"Human rights trampled upon; projects coming up in violation of environmental regulations"
CHENNAI: Environmental activists on Thursday condemned "State-sponsored violence" against people, especially tribals, who are opposing projects on their land. They said human rights were being trampled upon, and projects were coming up in violation of environmental regulations.
At a solidarity meeting held here, Nityanand Jayaraman, a member of the Campaign for Environmental Justice in India (CEJI), a coalition of organisations, said ever since economic liberalisation was launched, violence against communities was more pronounced.
Rules given the go-by
Adivasis were being evicted from their land, and violence was let loose on those opposing big projects. Environmental laws were being given the go-by and projects cleared summarily. People were being prevented from taking part in hearings held at faraway places.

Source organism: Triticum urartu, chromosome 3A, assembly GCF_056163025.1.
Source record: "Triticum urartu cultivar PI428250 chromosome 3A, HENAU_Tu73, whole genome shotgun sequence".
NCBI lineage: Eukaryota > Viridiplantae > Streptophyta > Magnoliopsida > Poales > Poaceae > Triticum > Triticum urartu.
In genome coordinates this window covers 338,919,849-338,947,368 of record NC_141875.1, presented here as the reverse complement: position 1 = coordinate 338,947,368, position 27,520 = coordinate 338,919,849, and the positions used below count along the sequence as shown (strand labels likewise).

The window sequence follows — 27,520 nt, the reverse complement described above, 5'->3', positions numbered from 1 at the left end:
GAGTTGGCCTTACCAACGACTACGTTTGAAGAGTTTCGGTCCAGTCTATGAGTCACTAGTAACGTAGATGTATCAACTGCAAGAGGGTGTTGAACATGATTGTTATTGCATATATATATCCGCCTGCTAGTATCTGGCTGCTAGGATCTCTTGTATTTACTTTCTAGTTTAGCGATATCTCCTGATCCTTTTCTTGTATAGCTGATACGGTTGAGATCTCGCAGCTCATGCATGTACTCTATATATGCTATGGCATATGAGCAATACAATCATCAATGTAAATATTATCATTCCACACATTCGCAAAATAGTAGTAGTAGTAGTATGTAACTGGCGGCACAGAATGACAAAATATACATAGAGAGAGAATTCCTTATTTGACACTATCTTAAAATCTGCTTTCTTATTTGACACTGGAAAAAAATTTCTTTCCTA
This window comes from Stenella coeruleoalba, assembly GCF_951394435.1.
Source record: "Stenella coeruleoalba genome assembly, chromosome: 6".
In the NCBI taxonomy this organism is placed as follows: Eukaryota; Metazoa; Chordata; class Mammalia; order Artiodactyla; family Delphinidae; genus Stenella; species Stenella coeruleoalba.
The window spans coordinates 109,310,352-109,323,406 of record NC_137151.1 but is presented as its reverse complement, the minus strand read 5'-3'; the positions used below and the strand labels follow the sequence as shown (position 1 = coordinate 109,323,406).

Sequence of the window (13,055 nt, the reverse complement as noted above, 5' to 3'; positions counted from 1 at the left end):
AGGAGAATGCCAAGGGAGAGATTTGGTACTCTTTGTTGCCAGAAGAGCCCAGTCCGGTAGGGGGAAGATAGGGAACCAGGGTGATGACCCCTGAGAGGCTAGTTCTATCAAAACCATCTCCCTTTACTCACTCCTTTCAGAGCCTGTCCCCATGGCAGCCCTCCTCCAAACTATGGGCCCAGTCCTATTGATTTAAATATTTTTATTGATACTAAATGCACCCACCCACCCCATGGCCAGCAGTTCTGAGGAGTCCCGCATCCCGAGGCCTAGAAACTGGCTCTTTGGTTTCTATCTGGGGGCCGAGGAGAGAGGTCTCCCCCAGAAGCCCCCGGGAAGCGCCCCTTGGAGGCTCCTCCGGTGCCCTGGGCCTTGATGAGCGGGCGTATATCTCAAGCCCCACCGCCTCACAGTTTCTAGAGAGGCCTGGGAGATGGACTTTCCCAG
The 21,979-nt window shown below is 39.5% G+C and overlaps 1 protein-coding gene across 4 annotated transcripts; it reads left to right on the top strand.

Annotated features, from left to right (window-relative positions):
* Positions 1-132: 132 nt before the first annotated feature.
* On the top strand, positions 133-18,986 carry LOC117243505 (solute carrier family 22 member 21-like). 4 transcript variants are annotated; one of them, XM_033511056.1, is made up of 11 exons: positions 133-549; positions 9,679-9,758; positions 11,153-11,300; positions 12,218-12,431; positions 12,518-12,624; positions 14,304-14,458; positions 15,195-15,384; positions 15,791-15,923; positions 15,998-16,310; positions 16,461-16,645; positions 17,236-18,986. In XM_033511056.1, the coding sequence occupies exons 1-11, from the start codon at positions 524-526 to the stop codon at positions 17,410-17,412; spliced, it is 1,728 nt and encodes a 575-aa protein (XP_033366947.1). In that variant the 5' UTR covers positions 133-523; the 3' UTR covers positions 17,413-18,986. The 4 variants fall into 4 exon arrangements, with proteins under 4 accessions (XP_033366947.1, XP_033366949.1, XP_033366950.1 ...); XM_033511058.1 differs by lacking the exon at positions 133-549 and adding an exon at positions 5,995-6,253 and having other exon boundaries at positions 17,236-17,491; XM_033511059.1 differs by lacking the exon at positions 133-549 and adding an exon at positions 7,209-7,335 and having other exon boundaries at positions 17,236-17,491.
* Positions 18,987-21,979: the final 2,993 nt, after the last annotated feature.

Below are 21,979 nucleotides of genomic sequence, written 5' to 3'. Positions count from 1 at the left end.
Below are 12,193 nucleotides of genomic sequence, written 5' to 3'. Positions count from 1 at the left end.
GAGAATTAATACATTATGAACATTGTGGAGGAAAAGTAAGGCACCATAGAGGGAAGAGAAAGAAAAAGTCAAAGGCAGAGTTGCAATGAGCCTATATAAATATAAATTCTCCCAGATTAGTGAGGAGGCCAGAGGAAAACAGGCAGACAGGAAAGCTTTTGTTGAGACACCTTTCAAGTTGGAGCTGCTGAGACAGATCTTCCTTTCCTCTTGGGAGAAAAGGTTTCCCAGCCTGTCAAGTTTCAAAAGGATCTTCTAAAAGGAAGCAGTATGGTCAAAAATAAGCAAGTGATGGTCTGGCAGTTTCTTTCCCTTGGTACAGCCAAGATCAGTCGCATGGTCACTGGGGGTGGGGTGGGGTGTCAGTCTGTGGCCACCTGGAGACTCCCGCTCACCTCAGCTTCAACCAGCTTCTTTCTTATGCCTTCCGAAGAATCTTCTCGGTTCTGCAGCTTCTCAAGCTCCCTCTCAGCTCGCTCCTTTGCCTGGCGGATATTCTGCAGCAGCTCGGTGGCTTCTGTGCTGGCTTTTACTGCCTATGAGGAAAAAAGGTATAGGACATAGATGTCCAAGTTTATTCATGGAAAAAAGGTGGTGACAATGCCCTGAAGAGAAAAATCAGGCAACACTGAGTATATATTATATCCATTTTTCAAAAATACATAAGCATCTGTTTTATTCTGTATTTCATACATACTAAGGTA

Prafulla Samantray of the Lok Shakti Abhiyan, Orissa, said the police opened fire in Jajpur district in January to mow down residents protesting a steel plant. Tribals were a demographic and political minority in Orissa, and the killing of tribals could be viewed as a "systematic genocide" committed to fill the coffers of corporates.
Latha Anantha of Chalakudy Puzha Samarakshana Samiti said the Kerala Government was pushing through dam projects in eco-sensitive areas. The Government was insensitive to the concerns of the local communities. Worse still, there was no record of the number of people displaced by such projects.
The CEJI said the Adivasis were harassed by the police and musclemen in Chhattisgarh when they condemned attempts to "divert water from the Kelu and privatise the Kurkut river."
In December last, three people died and several were injured when the police opened fire to disperse a crowd demanding compensation for the land acquired for a multipurpose dam in Manipur.
The organisation condemned the alleged attempts by the Union Ministry of Environment and Forests to "dilute environmental regulations and limit public participation to expedite investments."